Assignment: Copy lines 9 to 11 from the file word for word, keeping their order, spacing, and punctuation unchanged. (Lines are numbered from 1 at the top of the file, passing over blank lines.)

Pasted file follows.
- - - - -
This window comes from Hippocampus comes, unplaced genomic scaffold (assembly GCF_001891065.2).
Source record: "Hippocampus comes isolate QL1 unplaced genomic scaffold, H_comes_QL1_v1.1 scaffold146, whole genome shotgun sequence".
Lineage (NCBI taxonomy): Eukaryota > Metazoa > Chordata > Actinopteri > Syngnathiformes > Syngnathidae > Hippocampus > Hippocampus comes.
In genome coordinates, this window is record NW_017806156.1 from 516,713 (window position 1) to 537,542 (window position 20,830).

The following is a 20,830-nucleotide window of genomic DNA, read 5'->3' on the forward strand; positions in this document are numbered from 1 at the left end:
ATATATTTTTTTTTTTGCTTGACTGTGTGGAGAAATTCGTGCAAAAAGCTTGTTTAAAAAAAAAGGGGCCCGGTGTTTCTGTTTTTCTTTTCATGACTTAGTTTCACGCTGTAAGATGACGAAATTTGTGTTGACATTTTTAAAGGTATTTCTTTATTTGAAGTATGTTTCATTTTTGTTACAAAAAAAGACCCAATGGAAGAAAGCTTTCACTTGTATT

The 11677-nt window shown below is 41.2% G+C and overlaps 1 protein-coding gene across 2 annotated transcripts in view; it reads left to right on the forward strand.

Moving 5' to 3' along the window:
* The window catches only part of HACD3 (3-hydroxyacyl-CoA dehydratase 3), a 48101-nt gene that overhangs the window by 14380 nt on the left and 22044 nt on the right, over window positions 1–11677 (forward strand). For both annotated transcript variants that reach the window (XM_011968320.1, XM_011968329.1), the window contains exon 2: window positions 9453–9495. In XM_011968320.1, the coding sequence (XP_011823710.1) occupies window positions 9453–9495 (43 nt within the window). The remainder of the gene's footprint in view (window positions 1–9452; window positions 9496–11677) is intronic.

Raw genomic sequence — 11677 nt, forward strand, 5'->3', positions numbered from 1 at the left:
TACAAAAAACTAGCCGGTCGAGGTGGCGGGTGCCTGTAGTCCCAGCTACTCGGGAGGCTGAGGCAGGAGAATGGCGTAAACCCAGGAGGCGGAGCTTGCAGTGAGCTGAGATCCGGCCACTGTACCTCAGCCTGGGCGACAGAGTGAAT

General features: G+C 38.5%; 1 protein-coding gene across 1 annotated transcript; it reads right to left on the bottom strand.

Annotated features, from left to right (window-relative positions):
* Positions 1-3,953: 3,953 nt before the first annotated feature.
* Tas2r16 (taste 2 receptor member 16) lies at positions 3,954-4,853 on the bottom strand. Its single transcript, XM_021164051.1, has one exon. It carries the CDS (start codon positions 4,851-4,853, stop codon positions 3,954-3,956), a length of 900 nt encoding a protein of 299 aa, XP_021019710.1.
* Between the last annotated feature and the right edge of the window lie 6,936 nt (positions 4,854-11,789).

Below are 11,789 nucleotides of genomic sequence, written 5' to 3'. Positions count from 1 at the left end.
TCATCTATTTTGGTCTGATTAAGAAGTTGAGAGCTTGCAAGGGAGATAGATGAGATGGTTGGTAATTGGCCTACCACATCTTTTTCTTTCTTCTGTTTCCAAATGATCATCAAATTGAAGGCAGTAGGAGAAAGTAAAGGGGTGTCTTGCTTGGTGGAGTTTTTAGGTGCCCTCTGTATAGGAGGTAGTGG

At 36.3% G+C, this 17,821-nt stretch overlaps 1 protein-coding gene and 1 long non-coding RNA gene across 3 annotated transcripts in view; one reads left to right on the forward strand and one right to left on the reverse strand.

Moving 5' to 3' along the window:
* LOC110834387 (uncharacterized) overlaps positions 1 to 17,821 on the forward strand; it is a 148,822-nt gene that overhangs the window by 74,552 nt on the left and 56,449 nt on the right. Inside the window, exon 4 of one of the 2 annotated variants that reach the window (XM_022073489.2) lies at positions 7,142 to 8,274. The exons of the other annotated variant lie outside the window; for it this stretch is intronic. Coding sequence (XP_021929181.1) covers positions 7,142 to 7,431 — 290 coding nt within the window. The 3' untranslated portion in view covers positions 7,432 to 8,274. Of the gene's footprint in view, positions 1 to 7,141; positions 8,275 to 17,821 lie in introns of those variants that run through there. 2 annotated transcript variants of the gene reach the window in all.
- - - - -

* The window catches only part of HACD3 (3-hydroxyacyl-CoA dehydratase 3), a 48101-nt gene that overhangs the window by 14380 nt on the left and 22044 nt on the right, over window positions 1–11677 (forward strand). For both annotated transcript variants that reach the window (XM_011968320.1, XM_011968329.1), the window contains exon 2: window positions 9453–9495. In XM_011968320.1, the coding sequence (XP_011823710.1) occupies window positions 9453–9495 (43 nt within the window). The remainder of the gene's footprint in view (window positions 1–9452; window positions 9496–11677) is intronic.

Raw genomic sequence — 11677 nt, forward strand, 5'->3', positions numbered from 1 at the left:
TACAAAAAACTAGCCGGTCGAGGTGGCGGGTGCCTGTAGTCCCAGCTACTCGGGAGGCTGAGGCAGGAGAATGGCGTAAACCCAGGAGGCGGAGCTTGCAGTGAGCTGAGATCCGGCCACTGTACCTCAGCCTGGGCGACAGAGTGAAT